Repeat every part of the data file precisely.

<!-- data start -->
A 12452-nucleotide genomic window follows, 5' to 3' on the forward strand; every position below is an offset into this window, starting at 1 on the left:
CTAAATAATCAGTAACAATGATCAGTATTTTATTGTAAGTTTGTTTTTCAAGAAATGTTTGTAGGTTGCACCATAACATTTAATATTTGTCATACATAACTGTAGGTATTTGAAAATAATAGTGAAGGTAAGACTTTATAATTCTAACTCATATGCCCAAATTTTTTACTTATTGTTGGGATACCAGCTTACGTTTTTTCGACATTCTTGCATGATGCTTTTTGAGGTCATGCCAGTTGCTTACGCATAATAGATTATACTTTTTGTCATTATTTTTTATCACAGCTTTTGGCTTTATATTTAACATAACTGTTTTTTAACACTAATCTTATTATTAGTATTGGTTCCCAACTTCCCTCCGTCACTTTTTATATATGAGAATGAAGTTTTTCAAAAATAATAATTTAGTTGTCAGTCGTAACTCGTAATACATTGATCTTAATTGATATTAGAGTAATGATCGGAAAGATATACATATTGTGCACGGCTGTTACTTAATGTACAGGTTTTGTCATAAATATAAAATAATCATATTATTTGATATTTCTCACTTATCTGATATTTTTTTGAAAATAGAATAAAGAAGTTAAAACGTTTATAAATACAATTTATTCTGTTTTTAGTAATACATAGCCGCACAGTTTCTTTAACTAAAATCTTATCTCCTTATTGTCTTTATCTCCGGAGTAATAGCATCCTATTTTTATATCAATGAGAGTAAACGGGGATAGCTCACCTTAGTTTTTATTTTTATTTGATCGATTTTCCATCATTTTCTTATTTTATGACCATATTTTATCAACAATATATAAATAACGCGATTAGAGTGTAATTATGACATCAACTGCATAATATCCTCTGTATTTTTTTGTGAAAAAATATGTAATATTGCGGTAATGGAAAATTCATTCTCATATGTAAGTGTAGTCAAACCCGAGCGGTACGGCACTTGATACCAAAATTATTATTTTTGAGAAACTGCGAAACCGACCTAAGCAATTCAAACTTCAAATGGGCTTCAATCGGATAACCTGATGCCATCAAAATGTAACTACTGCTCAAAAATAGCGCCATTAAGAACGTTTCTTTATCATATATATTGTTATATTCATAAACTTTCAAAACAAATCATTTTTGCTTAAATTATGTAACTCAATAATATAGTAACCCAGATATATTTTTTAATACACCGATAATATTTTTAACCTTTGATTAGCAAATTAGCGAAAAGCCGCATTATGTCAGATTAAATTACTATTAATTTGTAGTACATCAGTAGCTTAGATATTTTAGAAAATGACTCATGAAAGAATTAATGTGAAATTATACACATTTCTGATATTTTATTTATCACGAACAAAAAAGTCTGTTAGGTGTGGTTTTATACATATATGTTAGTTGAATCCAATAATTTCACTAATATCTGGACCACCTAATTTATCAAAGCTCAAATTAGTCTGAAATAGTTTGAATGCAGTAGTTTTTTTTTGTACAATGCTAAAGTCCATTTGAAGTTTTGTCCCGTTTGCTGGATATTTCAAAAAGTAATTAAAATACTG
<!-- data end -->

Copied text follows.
A 12452-nucleotide genomic window follows, 5' to 3' on the forward strand; every position below is an offset into this window, starting at 1 on the left:
CTAAATAATCAGTAACAATGATCAGTATTTTATTGTAAGTTTGTTTTTCAAGAAATGTTTGTAGGTTGCACCATAACATTTAATATTTGTCATACATAACTGTAGGTATTTGAAAATAATAGTGAAGGTAAGACTTTATAATTCTAACTCATATGCCCAAATTTTTTACTTATTGTTGGGATACCAGCTTACGTTTTTTCGACATTCTTGCATGATGCTTTTTGAGGTCATGCCAGTTGCTTACGCATAATAGATTATACTTTTTGTCATTATTTTTTATCACAGCTTTTGGCTTTATATTTAACATAACTGTTTTTTAACACTAATCTTATTATTAGTATTGGTTCCCAACTTCCCTCCGTCACTTTTTATATATGAGAATGAAGTTTTTCAAAAATAATAATTTAGTTGTCAGTCGTAACTCGTAATACATTGATCTTAATTGATATTAGAGTAATGATCGGAAAGATATACATATTGTGCACGGCTGTTACTTAATGTACAGGTTTTGTCATAAATATAAAATAATCATATTATTTGATATTTCTCACTTATCTGATATTTTTTTGAAAATAGAATAAAGAAGTTAAAACGTTTATAAATACAATTTATTCTGTTTTTAGTAATACATAGCCGCACAGTTTCTTTAACTAAAATCTTATCTCCTTATTGTCTTTATCTCCGGAGTAATAGCATCCTATTTTTATATCAATGAGAGTAAACGGGGATAGCTCACCTTAGTTTTTATTTTTATTTGATCGATTTTCCATCATTTTCTTATTTTATGACCATATTTTATCAACAATATATAAATAACGCGATTAGAGTGTAATTATGACATCAACTGCATAATATCCTCTGTATTTTTTTGTGAAAAAATATGTAATATTGCGGTAATGGAAAATTCATTCTCATATGTAAGTGTAGTCAAACCCGAGCGGTACGGCACTTGATACCAAAATTATTATTTTTGAGAAACTGCGAAACCGACCTAAGCAATTCAAACTTCAAATGGGCTTCAATCGGATAACCTGATGCCATCAAAATGTAACTACTGCTCAAAAATAGCGCCATTAAGAACGTTTCTTTATCATATATATTGTTATATTCATAAACTTTCAAAACAAATCATTTTTGCTTAAATTATGTAACTCAATAATATAGTAACCCAGATATATTTTTTAATACACCGATAATATTTTTAACCTTTGATTAGCAAATTAGCGAAAAGCCGCATTATGTCAGATTAAATTACTATTAATTTGTAGTACATCAGTAGCTTAGATATTTTAGAAAATGACTCATGAAAGAATTAATGTGAAATTATACACATTTCTGATATTTTATTTATCACGAACAAAAAAGTCTGTTAGGTGTGGTTTTATACATATATGTTAGTTGAATCCAATAATTTCACTAATATCTGGACCACCTAATTTATCAAAGCTCAAATTAGTCTGAAATAGTTTGAATGCAGTAGTTTTTTTTTGTACAATGCTAAAGTCCATTTGAAGTTTTGTCCCGTTTGCTGGATATTTCAAAAAGTAATTAAAATACTG